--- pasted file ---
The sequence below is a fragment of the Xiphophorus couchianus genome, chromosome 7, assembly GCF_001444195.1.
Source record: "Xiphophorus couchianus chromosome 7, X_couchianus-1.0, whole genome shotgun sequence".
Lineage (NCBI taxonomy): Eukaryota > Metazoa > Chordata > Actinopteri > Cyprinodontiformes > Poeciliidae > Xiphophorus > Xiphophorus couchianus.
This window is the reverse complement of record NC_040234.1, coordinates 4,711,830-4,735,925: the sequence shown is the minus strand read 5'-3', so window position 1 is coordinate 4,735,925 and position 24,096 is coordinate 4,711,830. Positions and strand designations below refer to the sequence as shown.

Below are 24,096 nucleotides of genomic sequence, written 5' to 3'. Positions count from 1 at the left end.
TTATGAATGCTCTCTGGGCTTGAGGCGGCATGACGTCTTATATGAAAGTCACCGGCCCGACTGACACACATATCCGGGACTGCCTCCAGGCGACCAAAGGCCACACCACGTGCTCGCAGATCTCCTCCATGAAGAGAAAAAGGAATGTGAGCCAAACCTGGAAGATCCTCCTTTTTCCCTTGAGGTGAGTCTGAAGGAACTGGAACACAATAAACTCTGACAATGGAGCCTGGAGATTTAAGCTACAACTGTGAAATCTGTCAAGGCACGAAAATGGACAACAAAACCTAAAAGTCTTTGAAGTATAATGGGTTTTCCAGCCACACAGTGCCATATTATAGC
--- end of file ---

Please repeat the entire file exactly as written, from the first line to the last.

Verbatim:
The sequence below is a fragment of the Xiphophorus couchianus genome, chromosome 7, assembly GCF_001444195.1.
Source record: "Xiphophorus couchianus chromosome 7, X_couchianus-1.0, whole genome shotgun sequence".
Lineage (NCBI taxonomy): Eukaryota > Metazoa > Chordata > Actinopteri > Cyprinodontiformes > Poeciliidae > Xiphophorus > Xiphophorus couchianus.
This window is the reverse complement of record NC_040234.1, coordinates 4,711,830-4,735,925: the sequence shown is the minus strand read 5'-3', so window position 1 is coordinate 4,735,925 and position 24,096 is coordinate 4,711,830. Positions and strand designations below refer to the sequence as shown.

Below are 24,096 nucleotides of genomic sequence, written 5' to 3'. Positions count from 1 at the left end.
TTATGAATGCTCTCTGGGCTTGAGGCGGCATGACGTCTTATATGAAAGTCACCGGCCCGACTGACACACATATCCGGGACTGCCTCCAGGCGACCAAAGGCCACACCACGTGCTCGCAGATCTCCTCCATGAAGAGAAAAAGGAATGTGAGCCAAACCTGGAAGATCCTCCTTTTTCCCTTGAGGTGAGTCTGAAGGAACTGGAACACAATAAACTCTGACAATGGAGCCTGGAGATTTAAGCTACAACTGTGAAATCTGTCAAGGCACGAAAATGGACAACAAAACCTAAAAGTCTTTGAAGTATAATGGGTTTTCCAGCCACACAGTGCCATATTATAGC